HARRISON: And this man died in almost exactly the same circumstances as Dustin Bergsing. And it was like deja vu all over again.
GUERIN: At that point, Harrison contacted the National Institute for Occupational Safety and Health and said, hey, I suspect a pattern. NIOSH found seven more oil workers who had died after inhaling petroleum gases. Families of at least six of them are suing their employers. Since last year, the agency has warned the industry about the hazard. But exposure continues. Truck driver Ryan Ehlis hauls crude oil in North Dakota.
Is this the site?
RYAN EHLIS: Yeah, that's it.
GUERIN: We pull up in front of a row of 20-foot-tall, round, metal oil storage tanks. Ehlis spends a lot of time climbing them to open their hatches to measure the oil, just like Dustin Bergsing was doing when he died. The oil field slang for this process is buying oil.
EHLIS: Yeah, when I went up here to buy oil yesterday, I came down, and I was kind of dizzy and lightheaded from the gas.
GUERIN: He tries to avoid it. But sometimes it doesn't work.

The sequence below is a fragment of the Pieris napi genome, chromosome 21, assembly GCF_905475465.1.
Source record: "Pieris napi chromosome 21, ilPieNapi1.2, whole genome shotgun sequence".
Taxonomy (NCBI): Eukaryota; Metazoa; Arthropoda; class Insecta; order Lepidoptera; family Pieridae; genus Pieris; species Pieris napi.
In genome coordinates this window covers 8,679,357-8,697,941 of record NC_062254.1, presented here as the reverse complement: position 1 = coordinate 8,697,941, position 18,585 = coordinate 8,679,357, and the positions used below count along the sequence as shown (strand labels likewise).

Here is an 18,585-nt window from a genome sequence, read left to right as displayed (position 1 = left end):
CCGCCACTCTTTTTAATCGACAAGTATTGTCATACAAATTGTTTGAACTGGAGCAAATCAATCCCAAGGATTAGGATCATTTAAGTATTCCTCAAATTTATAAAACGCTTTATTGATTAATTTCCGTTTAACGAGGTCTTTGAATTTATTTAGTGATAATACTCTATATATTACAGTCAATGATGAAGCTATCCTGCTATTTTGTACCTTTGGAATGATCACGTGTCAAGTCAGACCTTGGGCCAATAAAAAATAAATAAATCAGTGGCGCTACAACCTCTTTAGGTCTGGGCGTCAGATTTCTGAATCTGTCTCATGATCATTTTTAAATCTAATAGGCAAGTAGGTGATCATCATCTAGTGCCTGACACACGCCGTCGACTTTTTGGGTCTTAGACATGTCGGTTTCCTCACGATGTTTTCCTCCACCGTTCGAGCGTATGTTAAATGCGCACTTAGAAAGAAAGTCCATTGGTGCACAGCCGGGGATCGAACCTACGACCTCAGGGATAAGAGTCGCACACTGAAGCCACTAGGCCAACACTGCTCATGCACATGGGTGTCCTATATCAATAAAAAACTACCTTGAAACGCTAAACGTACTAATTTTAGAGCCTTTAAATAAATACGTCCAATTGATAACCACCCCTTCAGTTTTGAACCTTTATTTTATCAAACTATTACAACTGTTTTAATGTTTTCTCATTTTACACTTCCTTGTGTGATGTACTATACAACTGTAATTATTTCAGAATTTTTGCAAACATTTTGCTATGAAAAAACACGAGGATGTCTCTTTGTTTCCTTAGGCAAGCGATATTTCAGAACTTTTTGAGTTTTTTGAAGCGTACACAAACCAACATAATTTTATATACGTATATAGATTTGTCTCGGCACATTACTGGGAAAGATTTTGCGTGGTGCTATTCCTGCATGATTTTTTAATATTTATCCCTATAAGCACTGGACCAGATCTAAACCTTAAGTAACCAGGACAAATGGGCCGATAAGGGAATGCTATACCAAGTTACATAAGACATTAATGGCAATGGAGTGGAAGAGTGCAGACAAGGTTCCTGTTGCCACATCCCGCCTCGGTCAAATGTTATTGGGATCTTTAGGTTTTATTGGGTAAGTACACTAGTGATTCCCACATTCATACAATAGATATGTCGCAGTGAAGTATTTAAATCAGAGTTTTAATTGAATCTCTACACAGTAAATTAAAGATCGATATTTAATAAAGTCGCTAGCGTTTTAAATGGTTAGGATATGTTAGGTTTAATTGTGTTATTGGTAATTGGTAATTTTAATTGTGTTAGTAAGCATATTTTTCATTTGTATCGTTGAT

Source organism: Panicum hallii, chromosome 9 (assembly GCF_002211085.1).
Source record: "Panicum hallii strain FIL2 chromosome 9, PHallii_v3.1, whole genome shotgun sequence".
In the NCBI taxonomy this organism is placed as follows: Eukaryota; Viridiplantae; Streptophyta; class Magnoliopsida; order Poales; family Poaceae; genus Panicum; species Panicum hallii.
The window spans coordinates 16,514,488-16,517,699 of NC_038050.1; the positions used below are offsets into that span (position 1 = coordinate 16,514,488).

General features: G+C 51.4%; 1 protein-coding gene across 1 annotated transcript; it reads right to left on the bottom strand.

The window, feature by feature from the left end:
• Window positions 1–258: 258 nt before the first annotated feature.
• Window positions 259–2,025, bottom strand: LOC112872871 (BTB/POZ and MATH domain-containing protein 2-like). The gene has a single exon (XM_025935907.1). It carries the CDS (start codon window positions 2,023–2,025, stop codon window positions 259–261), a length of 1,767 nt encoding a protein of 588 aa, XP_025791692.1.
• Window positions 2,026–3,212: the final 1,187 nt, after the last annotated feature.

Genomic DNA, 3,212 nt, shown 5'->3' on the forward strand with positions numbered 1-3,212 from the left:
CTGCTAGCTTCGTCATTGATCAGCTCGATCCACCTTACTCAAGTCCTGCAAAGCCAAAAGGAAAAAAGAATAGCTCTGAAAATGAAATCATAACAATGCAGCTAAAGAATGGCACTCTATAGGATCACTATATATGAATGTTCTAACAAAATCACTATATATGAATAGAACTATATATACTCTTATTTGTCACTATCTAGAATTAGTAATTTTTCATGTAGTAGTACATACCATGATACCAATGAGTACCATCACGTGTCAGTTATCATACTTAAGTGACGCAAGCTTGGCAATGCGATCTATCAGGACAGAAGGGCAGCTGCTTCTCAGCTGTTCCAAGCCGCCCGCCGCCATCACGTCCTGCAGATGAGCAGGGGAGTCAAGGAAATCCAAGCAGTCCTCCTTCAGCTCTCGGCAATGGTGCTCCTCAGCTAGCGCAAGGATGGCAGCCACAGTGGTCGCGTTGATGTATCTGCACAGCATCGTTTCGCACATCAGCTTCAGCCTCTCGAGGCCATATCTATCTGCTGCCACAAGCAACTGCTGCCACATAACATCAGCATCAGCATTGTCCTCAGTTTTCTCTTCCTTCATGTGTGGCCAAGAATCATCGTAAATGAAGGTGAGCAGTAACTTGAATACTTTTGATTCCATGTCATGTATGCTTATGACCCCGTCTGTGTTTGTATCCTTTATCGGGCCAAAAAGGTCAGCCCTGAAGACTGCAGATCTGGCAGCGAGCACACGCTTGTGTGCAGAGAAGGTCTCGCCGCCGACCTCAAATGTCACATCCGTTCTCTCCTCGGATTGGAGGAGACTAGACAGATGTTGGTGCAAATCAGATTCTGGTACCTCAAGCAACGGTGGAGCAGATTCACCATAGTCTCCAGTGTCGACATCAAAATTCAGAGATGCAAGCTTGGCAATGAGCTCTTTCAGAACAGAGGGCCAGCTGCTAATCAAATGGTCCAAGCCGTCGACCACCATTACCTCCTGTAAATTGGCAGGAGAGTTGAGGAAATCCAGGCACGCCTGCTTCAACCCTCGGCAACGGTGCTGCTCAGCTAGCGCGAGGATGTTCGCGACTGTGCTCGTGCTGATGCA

EHLIS: If there's gas in your face you kind of hold your breath and then get your gauge and then step away and get into the fresh air and (laughter), you know, and go - (gasp) - and then go do something again. You know, but it's - you can't avoid it entirely.
DENNIS SCHMITZ: This is a senseless exposure, right? This is - this makes no sense whatsoever.
GUERIN: Dennis Schmitz is an oil and gas safety trainer. He says there are much safer ways for workers like Ehlis to measure oil levels. They're common in Canada and in the offshore oil and gas industry. In fact, Schmitz has used them on tanker ships.
SCHMITZ: And I never really questioned why is it, in the offshore environment, that I don't breathe the vapors there, and I do breathe them here.
GUERIN: For oil wells on federal land, the rules are different. The Bureau of Land Management is in charge of oil development on federal land. And critics say the agency is wary of technology that might not be as accurate as putting guys on top of tanks to measure oil by hand. There's public money at stake, royalties that are paid by the oil companies on the exact amount of oil that comes out of the ground.